Rj joins me for the most Thai of Thai dinners – hot soup (and there really needs to be a more extreme word for it than hot) and old eggs preserved I don’t know how (for my ignorance, if they used the term they would call me a Philistine). But it all tastes remarkable and the evening slips into the easy fellowship we have come to enjoy. We both recognise clearly the quality of connection we have established, and how our respective missions will help each other. We are full of wonderful anticipation for the future. But I remain troubled, for outside our oasis of calm the energetic balance of the world is changing more rapidly than most of us could ever have expected.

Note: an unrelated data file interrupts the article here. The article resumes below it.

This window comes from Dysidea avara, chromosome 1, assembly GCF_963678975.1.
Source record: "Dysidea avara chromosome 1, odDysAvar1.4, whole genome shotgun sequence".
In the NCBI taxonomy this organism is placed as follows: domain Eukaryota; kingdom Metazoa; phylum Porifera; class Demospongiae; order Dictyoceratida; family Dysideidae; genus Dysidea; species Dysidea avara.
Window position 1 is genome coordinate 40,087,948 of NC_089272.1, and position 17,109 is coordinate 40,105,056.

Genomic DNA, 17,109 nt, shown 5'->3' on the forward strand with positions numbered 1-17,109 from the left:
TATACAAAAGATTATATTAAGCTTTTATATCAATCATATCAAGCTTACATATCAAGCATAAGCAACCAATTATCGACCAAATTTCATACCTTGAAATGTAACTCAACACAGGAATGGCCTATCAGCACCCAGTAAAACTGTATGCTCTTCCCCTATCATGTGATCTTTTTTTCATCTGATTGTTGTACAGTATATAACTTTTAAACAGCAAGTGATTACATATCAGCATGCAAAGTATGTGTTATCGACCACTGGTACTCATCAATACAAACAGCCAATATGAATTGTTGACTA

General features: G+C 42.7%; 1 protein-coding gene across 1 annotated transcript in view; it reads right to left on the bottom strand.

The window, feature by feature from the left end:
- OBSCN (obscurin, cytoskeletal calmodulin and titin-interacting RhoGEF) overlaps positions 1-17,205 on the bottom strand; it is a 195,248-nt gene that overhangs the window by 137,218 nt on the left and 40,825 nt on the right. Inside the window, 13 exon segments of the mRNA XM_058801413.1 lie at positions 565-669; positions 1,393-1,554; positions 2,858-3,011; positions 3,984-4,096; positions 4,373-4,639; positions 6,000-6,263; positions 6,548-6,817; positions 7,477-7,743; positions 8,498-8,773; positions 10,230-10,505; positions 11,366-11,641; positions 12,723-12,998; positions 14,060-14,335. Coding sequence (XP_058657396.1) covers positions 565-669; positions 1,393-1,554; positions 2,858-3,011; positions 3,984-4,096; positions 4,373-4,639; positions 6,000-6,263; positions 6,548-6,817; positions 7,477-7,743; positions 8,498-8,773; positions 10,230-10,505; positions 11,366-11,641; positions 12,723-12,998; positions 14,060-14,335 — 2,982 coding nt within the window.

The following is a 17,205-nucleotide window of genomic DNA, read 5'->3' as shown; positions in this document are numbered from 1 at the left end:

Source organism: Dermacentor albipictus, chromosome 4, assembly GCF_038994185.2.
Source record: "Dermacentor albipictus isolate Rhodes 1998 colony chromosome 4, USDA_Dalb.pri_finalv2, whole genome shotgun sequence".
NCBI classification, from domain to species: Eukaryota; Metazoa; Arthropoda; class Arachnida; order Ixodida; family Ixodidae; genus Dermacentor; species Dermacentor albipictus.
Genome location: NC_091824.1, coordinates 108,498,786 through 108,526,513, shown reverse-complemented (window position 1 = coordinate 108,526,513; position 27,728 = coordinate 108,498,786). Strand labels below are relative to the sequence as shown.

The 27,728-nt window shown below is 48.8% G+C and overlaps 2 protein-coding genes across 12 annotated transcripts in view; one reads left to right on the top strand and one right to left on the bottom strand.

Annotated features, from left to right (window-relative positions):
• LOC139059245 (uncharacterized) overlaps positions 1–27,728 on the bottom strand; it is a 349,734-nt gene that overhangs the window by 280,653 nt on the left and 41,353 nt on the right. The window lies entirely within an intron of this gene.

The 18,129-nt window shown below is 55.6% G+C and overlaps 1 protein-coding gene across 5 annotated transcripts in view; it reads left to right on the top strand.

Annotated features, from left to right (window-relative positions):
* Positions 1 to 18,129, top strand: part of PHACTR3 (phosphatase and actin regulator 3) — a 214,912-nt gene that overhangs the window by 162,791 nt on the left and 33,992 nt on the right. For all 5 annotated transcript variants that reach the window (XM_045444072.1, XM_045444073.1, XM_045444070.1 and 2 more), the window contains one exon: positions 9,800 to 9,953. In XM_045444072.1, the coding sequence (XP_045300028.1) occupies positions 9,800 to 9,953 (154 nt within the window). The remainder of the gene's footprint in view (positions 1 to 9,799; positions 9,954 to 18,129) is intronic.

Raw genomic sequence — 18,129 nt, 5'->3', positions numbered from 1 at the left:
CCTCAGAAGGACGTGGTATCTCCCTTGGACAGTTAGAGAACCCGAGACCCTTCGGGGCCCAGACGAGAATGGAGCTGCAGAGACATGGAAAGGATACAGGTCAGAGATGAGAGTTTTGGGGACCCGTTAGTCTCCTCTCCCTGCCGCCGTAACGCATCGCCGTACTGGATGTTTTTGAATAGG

I sleep a few hours and am woken by a consequential dream. These dreams have been few in number over my lifetime, less than ten in total, but always heralding significant change. And in this one Rj and I am ascending the gentle slopes of a mountain, accompanied by many other Light Workers in buoyant mood. Ahead I can hear the sound of someone keyboarding and I know he does not have long left before passing. I must reach him before he does. Rj and I leave the gaiety behind and proceed on. He takes a moving stairway up, I walk parallel over ground covered with white quilting. As I approach the summit I’m distracted by the appearance of a large black and yellow hornet. I’m disturbed by childhood fears and recollections of stinging insects. I see more hornets and though they are ignoring me they distract from the task in hand. I finally realise that the insects are emerging from the same place as the keyboarding is coming. If I want to reach the typist I’m going to have to ascend above my fear and pass through the hornets. In the dream I turn back and say to Rj, ‘There’s a bit of a problem.’ But now I am awake and pondering the meaning of the dream. I write up this travel log at 3.00 am and check the detail of Ho’oponopono on the Internet. If you are not familiar with this Hawaiian healing and balance restoration methodology, check it out. I am reminded of the four steps: repentance for causing whatever ails. A heartfelt request for forgiveness; the expression of gratitude; the expression of love. I run through the practice in connection with a personal presenting issue, knowing that this process will move to centre stage in my experience and practice now. For if I perceive ill in the world I am responsible and have the power to heal – we all do. I will channel the healing with words – words are my calling. In so doing I will heal and be healed simultaneously. The hornets of my own fears and limitations will not stop this now. I will ascend through them to the summit, to the typist whose keyboarding is summoning me. I will reach him before he passes over.